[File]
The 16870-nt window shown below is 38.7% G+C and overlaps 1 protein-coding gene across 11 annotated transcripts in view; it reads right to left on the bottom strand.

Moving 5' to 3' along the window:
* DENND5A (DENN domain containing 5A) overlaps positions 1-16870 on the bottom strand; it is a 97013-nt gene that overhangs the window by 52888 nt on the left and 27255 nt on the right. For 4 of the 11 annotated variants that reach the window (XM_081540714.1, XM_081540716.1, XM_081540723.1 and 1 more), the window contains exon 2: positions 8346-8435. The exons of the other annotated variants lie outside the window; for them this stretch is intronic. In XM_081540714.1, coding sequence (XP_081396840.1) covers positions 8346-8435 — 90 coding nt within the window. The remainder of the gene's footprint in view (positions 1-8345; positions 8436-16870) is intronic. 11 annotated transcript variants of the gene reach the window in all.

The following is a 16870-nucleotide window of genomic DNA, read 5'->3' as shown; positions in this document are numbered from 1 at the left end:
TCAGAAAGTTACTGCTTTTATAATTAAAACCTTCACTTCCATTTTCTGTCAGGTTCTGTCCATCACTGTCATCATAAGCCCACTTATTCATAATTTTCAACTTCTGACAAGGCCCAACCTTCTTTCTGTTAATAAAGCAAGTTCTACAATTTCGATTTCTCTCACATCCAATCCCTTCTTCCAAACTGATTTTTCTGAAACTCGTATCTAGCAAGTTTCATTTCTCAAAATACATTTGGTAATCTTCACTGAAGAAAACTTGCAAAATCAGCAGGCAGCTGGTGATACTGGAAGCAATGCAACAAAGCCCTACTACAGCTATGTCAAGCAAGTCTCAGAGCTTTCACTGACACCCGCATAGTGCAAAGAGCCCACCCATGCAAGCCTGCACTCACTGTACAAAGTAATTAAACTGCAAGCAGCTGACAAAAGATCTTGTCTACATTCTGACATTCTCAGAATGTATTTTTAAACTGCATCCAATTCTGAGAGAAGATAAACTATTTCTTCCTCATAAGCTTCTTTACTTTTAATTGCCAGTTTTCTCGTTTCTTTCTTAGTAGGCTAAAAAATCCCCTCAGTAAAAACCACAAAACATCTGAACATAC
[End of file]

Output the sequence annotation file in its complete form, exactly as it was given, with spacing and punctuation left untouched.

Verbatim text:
The 16870-nt window shown below is 38.7% G+C and overlaps 1 protein-coding gene across 11 annotated transcripts in view; it reads right to left on the bottom strand.

Moving 5' to 3' along the window:
* DENND5A (DENN domain containing 5A) overlaps positions 1-16870 on the bottom strand; it is a 97013-nt gene that overhangs the window by 52888 nt on the left and 27255 nt on the right. For 4 of the 11 annotated variants that reach the window (XM_081540714.1, XM_081540716.1, XM_081540723.1 and 1 more), the window contains exon 2: positions 8346-8435. The exons of the other annotated variants lie outside the window; for them this stretch is intronic. In XM_081540714.1, coding sequence (XP_081396840.1) covers positions 8346-8435 — 90 coding nt within the window. The remainder of the gene's footprint in view (positions 1-8345; positions 8436-16870) is intronic. 11 annotated transcript variants of the gene reach the window in all.

The following is a 16870-nucleotide window of genomic DNA, read 5'->3' as shown; positions in this document are numbered from 1 at the left end:
TCAGAAAGTTACTGCTTTTATAATTAAAACCTTCACTTCCATTTTCTGTCAGGTTCTGTCCATCACTGTCATCATAAGCCCACTTATTCATAATTTTCAACTTCTGACAAGGCCCAACCTTCTTTCTGTTAATAAAGCAAGTTCTACAATTTCGATTTCTCTCACATCCAATCCCTTCTTCCAAACTGATTTTTCTGAAACTCGTATCTAGCAAGTTTCATTTCTCAAAATACATTTGGTAATCTTCACTGAAGAAAACTTGCAAAATCAGCAGGCAGCTGGTGATACTGGAAGCAATGCAACAAAGCCCTACTACAGCTATGTCAAGCAAGTCTCAGAGCTTTCACTGACACCCGCATAGTGCAAAGAGCCCACCCATGCAAGCCTGCACTCACTGTACAAAGTAATTAAACTGCAAGCAGCTGACAAAAGATCTTGTCTACATTCTGACATTCTCAGAATGTATTTTTAAACTGCATCCAATTCTGAGAGAAGATAAACTATTTCTTCCTCATAAGCTTCTTTACTTTTAATTGCCAGTTTTCTCGTTTCTTTCTTAGTAGGCTAAAAAATCCCCTCAGTAAAAACCACAAAACATCTGAACATAC